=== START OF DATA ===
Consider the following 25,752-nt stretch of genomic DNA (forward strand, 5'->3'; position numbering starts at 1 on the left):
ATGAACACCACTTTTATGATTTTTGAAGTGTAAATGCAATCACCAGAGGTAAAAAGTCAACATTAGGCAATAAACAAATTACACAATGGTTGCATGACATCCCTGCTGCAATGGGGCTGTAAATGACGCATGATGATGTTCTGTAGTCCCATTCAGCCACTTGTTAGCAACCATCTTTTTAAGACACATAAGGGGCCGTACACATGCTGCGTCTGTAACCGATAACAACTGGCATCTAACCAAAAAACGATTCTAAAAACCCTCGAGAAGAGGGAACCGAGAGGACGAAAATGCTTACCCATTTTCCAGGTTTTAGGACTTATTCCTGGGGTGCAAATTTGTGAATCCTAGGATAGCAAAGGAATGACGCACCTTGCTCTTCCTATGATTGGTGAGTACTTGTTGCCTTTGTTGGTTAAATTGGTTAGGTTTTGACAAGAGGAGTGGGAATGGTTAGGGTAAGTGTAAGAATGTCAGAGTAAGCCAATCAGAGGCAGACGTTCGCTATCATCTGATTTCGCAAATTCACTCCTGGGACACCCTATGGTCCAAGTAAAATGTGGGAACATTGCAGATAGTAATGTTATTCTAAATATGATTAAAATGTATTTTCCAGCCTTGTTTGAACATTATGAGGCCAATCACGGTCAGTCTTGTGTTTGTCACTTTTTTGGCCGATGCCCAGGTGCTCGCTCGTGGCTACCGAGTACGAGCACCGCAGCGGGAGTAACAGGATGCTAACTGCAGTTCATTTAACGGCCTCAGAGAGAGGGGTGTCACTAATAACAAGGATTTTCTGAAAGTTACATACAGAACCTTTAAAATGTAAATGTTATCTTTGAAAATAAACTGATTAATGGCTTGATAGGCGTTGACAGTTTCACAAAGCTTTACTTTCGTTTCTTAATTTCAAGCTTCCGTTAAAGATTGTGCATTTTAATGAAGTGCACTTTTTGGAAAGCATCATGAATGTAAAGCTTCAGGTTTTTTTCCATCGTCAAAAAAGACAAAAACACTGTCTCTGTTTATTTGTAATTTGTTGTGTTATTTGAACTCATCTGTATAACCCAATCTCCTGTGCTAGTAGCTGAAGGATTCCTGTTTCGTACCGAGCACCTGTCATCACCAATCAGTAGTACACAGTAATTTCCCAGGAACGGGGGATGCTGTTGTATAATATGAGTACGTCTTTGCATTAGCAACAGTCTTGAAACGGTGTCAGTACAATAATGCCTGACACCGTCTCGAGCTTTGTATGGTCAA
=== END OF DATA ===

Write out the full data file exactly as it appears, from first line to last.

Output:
Consider the following 25,752-nt stretch of genomic DNA (forward strand, 5'->3'; position numbering starts at 1 on the left):
ATGAACACCACTTTTATGATTTTTGAAGTGTAAATGCAATCACCAGAGGTAAAAAGTCAACATTAGGCAATAAACAAATTACACAATGGTTGCATGACATCCCTGCTGCAATGGGGCTGTAAATGACGCATGATGATGTTCTGTAGTCCCATTCAGCCACTTGTTAGCAACCATCTTTTTAAGACACATAAGGGGCCGTACACATGCTGCGTCTGTAACCGATAACAACTGGCATCTAACCAAAAAACGATTCTAAAAACCCTCGAGAAGAGGGAACCGAGAGGACGAAAATGCTTACCCATTTTCCAGGTTTTAGGACTTATTCCTGGGGTGCAAATTTGTGAATCCTAGGATAGCAAAGGAATGACGCACCTTGCTCTTCCTATGATTGGTGAGTACTTGTTGCCTTTGTTGGTTAAATTGGTTAGGTTTTGACAAGAGGAGTGGGAATGGTTAGGGTAAGTGTAAGAATGTCAGAGTAAGCCAATCAGAGGCAGACGTTCGCTATCATCTGATTTCGCAAATTCACTCCTGGGACACCCTATGGTCCAAGTAAAATGTGGGAACATTGCAGATAGTAATGTTATTCTAAATATGATTAAAATGTATTTTCCAGCCTTGTTTGAACATTATGAGGCCAATCACGGTCAGTCTTGTGTTTGTCACTTTTTTGGCCGATGCCCAGGTGCTCGCTCGTGGCTACCGAGTACGAGCACCGCAGCGGGAGTAACAGGATGCTAACTGCAGTTCATTTAACGGCCTCAGAGAGAGGGGTGTCACTAATAACAAGGATTTTCTGAAAGTTACATACAGAACCTTTAAAATGTAAATGTTATCTTTGAAAATAAACTGATTAATGGCTTGATAGGCGTTGACAGTTTCACAAAGCTTTACTTTCGTTTCTTAATTTCAAGCTTCCGTTAAAGATTGTGCATTTTAATGAAGTGCACTTTTTGGAAAGCATCATGAATGTAAAGCTTCAGGTTTTTTTCCATCGTCAAAAAAGACAAAAACACTGTCTCTGTTTATTTGTAATTTGTTGTGTTATTTGAACTCATCTGTATAACCCAATCTCCTGTGCTAGTAGCTGAAGGATTCCTGTTTCGTACCGAGCACCTGTCATCACCAATCAGTAGTACACAGTAATTTCCCAGGAACGGGGGATGCTGTTGTATAATATGAGTACGTCTTTGCATTAGCAACAGTCTTGAAACGGTGTCAGTACAATAATGCCTGACACCGTCTCGAGCTTTGTATGGTCAA